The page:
For years a serial killer and rapist traumatized the entire state of California, committing at least 12 murders, before coming to a seeming halt some 40 years ago in his horrific spree of violence. For victims and families of victims, not knowing who committed the crimes caused lasting emotional damage. That changed on April 24, 2018.
“In a perfectly executed arrest, my detectives arrested Joseph James DeAngelo, 72 years old,” said Scott Jones, Sacramento County Sheriff, at a press conference. Police were able to match DeAngelo’s DNA to evidence from the investigation, saying they used “surveillance and discarded DNA.”
USA Today published a story saying that police investigators submitted the DNA of someone whom they believed was the suspect, gathered at a crime scene, to Ancestry.com, not officially as police detectives but as a regular customer of the genealogical research site, and were then able to narrow the search through matches to relatives of the person with the mystery DNA, using “trees.”
This use of Ancestry.com is raising questions. In a story published by the Associated Press, Steve Mercer of the Maryland Office of the Public Defender said there aren’t strong privacy laws to keep police from trolling ancestry databases. “People who submit DNA for ancestors testing are unwittingly becoming genetic informants on their innocent family,” Mercer said, adding that they “have fewer privacy protections than convicted offenders whose DNA is contained in regulated databanks.”
However, the arrest of DeAngelo is also sending shock waves of relief throughout California. He is believed to be responsible for 12 murders, 45 rapes, and more than 120 residential burglaries between 1976 and 1986.
According to an interview in the Los Angeles Times, Jennifer Carole, the daughter of 1980 victims Lyman and Charlene Smith, “said she had long thought that the person who bludgeoned her father and stepmother to death had probably died in the following decades. To find out he was not only alive, but living among them in Sacramento, was an overwhelming revelation, she said.”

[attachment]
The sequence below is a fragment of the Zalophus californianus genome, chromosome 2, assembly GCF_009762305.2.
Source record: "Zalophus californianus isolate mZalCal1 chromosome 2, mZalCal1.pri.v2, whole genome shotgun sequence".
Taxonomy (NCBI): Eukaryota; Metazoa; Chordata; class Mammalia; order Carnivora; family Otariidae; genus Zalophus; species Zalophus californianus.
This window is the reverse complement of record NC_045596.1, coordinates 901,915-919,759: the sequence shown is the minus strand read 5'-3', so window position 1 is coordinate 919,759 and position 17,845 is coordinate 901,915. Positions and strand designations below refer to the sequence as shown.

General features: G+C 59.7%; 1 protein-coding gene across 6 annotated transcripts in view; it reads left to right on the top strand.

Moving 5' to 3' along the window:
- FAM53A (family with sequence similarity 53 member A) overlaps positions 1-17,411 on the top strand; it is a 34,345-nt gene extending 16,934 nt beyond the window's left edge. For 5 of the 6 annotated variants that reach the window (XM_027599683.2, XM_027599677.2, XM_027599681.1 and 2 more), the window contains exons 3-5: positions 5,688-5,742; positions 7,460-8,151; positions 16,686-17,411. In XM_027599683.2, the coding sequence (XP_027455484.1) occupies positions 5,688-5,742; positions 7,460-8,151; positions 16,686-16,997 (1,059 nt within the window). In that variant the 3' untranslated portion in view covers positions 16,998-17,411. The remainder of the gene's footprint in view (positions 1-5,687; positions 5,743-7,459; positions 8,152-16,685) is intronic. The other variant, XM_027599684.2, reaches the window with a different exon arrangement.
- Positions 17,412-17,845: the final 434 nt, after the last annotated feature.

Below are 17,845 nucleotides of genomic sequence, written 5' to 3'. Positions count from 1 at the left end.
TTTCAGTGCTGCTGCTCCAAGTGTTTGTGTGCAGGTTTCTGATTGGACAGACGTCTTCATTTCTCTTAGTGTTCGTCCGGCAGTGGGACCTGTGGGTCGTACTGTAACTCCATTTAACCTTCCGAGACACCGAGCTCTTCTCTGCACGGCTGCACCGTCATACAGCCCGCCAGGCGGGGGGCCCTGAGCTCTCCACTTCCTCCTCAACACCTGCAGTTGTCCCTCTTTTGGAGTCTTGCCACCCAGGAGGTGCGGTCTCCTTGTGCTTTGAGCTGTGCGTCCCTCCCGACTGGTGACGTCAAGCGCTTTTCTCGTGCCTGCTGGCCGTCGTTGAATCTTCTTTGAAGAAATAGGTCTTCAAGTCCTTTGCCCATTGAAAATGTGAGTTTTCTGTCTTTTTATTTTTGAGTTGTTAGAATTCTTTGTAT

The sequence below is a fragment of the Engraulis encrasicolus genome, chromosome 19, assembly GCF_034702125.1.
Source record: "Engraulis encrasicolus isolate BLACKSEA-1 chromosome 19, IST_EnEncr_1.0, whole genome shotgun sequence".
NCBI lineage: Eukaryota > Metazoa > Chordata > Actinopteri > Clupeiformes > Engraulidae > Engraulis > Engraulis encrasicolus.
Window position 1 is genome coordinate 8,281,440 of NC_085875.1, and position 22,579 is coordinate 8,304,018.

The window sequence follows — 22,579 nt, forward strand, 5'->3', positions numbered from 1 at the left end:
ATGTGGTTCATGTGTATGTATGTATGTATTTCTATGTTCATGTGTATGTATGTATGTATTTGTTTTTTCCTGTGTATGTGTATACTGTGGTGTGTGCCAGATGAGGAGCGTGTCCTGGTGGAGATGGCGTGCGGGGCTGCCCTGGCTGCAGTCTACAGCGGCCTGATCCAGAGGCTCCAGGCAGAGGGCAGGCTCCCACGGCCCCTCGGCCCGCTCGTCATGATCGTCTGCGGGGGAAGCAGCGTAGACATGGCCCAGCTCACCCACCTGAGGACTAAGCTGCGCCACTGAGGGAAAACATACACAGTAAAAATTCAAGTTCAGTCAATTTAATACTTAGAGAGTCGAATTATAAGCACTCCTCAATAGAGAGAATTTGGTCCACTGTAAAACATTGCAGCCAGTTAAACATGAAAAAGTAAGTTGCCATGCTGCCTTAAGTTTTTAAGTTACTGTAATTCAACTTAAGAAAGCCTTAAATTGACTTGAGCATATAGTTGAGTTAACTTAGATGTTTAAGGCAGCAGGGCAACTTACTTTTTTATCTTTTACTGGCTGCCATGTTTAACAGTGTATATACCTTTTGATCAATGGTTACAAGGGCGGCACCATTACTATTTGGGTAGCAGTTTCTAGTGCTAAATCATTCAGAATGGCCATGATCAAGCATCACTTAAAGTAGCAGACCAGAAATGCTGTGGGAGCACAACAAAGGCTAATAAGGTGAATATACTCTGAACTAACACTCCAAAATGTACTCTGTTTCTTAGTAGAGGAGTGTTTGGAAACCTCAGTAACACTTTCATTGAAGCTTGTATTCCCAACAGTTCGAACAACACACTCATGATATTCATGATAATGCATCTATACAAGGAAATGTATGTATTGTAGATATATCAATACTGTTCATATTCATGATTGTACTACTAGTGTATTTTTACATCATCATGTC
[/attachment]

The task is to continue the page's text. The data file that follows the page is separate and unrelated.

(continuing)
“In my mind I thought he was dead the whole time,” Carole said to the press. “I’d compartmentalized it. But to find out … he’s been in Sacramento, where all my family lives … it’s unbelievable. How can he have just been here?”
A cold-case unit with the Ventura County district attorney renewed their efforts to find the Golden State Killer within the last two years. The FBI offered a reward of $50,000 for information leading to an arrest in 2016. “We all knew we were looking for a needle in a haystack,” said Sacramento County District Attorney Anne Marie Schubert.
A series of rapes in an area east of Sacramento in 1976 were first linked by the authorities because of their proximity and the similar description of the rapist — a white male with blond hair who was close to six feet tall — and the sadistic rituals that he inflicted on his victims. His targets were women home alone and women at home with their children. The suspect went on to rape women with their husbands present and then the two of them would be murdered.
Neighbors of DeAngelo, whom the Washington Post described as a “suburban grandfather” in a headline, said that he kept to himself and sometimes yelled at people over infractions like mowing their lawns too early in the morning, but gave absolutely no indication of anything more frightening. He showed an interest in model airplanes, some say. He was the father of three daughters and had a number of grandchildren.
DeAngelo was a police officer in Auburn, California, in the 1970s but was fired after being accused of shoplifting a hammer and dog repellent. He retired last year after working 27 years at a distribution center for Save Mart grocery stores, the chain confirmed.
Public interest in the Golden State Killer was sparked this year with the publication of the true-crime book I’ll be Gone in the Dark: One Woman’s Obsessive Search for the Golden State Killer, written by Michelle McNamara, who died in April 2016 before finishing it. The book, published in February 2018, was completed after her death by a journalist and researcher recruited by her husband, the comedian Patton Oswalt.
The Golden State Killer was believed to have tracked the movements of his planned victims. He wore gloves and a mask and spoke in an angry whisper. Investigators at the time suspected he had military or law enforcement training.
The New York Times wrote, “Mr. DeAngelo was arrested by investigators using some of the same tactics employed by the suspect to stalk his victims — the police surveilled his movements, studied his routines, and pounced when he left his house.”